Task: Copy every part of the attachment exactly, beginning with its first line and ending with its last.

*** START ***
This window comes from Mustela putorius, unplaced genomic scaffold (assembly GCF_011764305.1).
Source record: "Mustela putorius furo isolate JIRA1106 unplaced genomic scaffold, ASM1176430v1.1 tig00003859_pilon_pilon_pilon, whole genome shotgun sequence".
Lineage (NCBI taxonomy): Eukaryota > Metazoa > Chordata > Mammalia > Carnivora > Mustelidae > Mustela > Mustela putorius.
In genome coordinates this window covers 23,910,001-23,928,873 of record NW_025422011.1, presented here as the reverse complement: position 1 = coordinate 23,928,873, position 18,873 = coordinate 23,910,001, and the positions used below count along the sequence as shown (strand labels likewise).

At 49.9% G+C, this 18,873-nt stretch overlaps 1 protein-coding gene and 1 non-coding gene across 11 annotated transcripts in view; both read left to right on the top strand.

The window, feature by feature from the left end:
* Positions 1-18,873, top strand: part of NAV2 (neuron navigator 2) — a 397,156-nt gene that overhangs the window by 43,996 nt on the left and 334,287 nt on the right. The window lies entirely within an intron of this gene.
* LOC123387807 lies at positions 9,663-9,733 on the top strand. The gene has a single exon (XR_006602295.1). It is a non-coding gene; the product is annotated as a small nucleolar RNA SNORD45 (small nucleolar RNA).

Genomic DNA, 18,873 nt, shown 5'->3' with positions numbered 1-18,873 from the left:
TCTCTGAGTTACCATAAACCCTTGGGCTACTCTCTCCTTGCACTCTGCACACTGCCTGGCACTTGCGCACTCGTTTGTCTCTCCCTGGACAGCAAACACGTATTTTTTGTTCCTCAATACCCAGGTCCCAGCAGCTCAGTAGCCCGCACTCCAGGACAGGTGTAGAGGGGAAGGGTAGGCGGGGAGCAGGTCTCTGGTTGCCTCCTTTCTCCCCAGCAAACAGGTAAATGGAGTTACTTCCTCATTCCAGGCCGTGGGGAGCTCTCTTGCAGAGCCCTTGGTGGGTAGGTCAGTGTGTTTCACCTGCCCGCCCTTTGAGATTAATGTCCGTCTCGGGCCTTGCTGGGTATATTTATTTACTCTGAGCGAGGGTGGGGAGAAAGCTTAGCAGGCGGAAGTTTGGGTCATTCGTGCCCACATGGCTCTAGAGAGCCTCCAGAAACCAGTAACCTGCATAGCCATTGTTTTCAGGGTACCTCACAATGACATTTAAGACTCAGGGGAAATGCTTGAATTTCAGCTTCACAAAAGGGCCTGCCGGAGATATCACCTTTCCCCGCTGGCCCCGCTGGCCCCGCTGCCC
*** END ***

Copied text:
This window comes from Mustela putorius, unplaced genomic scaffold (assembly GCF_011764305.1).
Source record: "Mustela putorius furo isolate JIRA1106 unplaced genomic scaffold, ASM1176430v1.1 tig00003859_pilon_pilon_pilon, whole genome shotgun sequence".
Lineage (NCBI taxonomy): Eukaryota > Metazoa > Chordata > Mammalia > Carnivora > Mustelidae > Mustela > Mustela putorius.
In genome coordinates this window covers 23,910,001-23,928,873 of record NW_025422011.1, presented here as the reverse complement: position 1 = coordinate 23,928,873, position 18,873 = coordinate 23,910,001, and the positions used below count along the sequence as shown (strand labels likewise).

At 49.9% G+C, this 18,873-nt stretch overlaps 1 protein-coding gene and 1 non-coding gene across 11 annotated transcripts in view; both read left to right on the top strand.

The window, feature by feature from the left end:
* Positions 1-18,873, top strand: part of NAV2 (neuron navigator 2) — a 397,156-nt gene that overhangs the window by 43,996 nt on the left and 334,287 nt on the right. The window lies entirely within an intron of this gene.
* LOC123387807 lies at positions 9,663-9,733 on the top strand. The gene has a single exon (XR_006602295.1). It is a non-coding gene; the product is annotated as a small nucleolar RNA SNORD45 (small nucleolar RNA).

Genomic DNA, 18,873 nt, shown 5'->3' with positions numbered 1-18,873 from the left:
TCTCTGAGTTACCATAAACCCTTGGGCTACTCTCTCCTTGCACTCTGCACACTGCCTGGCACTTGCGCACTCGTTTGTCTCTCCCTGGACAGCAAACACGTATTTTTTGTTCCTCAATACCCAGGTCCCAGCAGCTCAGTAGCCCGCACTCCAGGACAGGTGTAGAGGGGAAGGGTAGGCGGGGAGCAGGTCTCTGGTTGCCTCCTTTCTCCCCAGCAAACAGGTAAATGGAGTTACTTCCTCATTCCAGGCCGTGGGGAGCTCTCTTGCAGAGCCCTTGGTGGGTAGGTCAGTGTGTTTCACCTGCCCGCCCTTTGAGATTAATGTCCGTCTCGGGCCTTGCTGGGTATATTTATTTACTCTGAGCGAGGGTGGGGAGAAAGCTTAGCAGGCGGAAGTTTGGGTCATTCGTGCCCACATGGCTCTAGAGAGCCTCCAGAAACCAGTAACCTGCATAGCCATTGTTTTCAGGGTACCTCACAATGACATTTAAGACTCAGGGGAAATGCTTGAATTTCAGCTTCACAAAAGGGCCTGCCGGAGATATCACCTTTCCCCGCTGGCCCCGCTGGCCCCGCTGCCC